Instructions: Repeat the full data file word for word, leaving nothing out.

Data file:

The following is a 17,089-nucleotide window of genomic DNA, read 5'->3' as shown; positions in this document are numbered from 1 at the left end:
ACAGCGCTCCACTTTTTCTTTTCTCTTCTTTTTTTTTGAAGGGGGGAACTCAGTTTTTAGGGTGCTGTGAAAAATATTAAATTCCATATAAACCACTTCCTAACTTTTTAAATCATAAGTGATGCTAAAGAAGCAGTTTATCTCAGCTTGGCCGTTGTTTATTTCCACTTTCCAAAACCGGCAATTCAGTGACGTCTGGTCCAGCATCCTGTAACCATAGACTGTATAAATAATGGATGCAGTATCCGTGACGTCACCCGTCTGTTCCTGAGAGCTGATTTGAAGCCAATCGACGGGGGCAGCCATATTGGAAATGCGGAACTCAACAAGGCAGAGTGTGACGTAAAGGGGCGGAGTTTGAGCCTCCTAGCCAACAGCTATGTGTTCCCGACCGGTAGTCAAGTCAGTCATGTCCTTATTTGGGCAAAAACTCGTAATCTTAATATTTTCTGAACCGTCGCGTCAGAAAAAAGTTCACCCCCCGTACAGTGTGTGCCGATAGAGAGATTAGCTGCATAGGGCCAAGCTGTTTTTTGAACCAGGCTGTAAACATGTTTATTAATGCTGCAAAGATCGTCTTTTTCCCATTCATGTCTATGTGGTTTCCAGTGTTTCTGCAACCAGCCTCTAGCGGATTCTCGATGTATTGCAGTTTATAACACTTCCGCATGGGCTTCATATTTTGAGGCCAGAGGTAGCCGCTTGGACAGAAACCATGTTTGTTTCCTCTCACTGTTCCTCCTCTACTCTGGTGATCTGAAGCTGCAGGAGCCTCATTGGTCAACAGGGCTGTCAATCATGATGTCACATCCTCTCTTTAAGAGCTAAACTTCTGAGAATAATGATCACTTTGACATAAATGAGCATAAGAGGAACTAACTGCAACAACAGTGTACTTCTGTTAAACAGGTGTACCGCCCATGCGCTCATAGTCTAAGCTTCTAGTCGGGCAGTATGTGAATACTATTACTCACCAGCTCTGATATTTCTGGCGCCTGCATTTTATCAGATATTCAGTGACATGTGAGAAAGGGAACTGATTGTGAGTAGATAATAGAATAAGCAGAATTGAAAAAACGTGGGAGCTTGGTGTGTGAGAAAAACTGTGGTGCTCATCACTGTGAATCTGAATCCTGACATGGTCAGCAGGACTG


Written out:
The following is a 17,089-nucleotide window of genomic DNA, read 5'->3' as shown; positions in this document are numbered from 1 at the left end:
ACAGCGCTCCACTTTTTCTTTTCTCTTCTTTTTTTTTGAAGGGGGGAACTCAGTTTTTAGGGTGCTGTGAAAAATATTAAATTCCATATAAACCACTTCCTAACTTTTTAAATCATAAGTGATGCTAAAGAAGCAGTTTATCTCAGCTTGGCCGTTGTTTATTTCCACTTTCCAAAACCGGCAATTCAGTGACGTCTGGTCCAGCATCCTGTAACCATAGACTGTATAAATAATGGATGCAGTATCCGTGACGTCACCCGTCTGTTCCTGAGAGCTGATTTGAAGCCAATCGACGGGGGCAGCCATATTGGAAATGCGGAACTCAACAAGGCAGAGTGTGACGTAAAGGGGCGGAGTTTGAGCCTCCTAGCCAACAGCTATGTGTTCCCGACCGGTAGTCAAGTCAGTCATGTCCTTATTTGGGCAAAAACTCGTAATCTTAATATTTTCTGAACCGTCGCGTCAGAAAAAAGTTCACCCCCCGTACAGTGTGTGCCGATAGAGAGATTAGCTGCATAGGGCCAAGCTGTTTTTTGAACCAGGCTGTAAACATGTTTATTAATGCTGCAAAGATCGTCTTTTTCCCATTCATGTCTATGTGGTTTCCAGTGTTTCTGCAACCAGCCTCTAGCGGATTCTCGATGTATTGCAGTTTATAACACTTCCGCATGGGCTTCATATTTTGAGGCCAGAGGTAGCCGCTTGGACAGAAACCATGTTTGTTTCCTCTCACTGTTCCTCCTCTACTCTGGTGATCTGAAGCTGCAGGAGCCTCATTGGTCAACAGGGCTGTCAATCATGATGTCACATCCTCTCTTTAAGAGCTAAACTTCTGAGAATAATGATCACTTTGACATAAATGAGCATAAGAGGAACTAACTGCAACAACAGTGTACTTCTGTTAAACAGGTGTACCGCCCATGCGCTCATAGTCTAAGCTTCTAGTCGGGCAGTATGTGAATACTATTACTCACCAGCTCTGATATTTCTGGCGCCTGCATTTTATCAGATATTCAGTGACATGTGAGAAAGGGAACTGATTGTGAGTAGATAATAGAATAAGCAGAATTGAAAAAACGTGGGAGCTTGGTGTGTGAGAAAAACTGTGGTGCTCATCACTGTGAATCTGAATCCTGACATGGTCAGCAGGACTG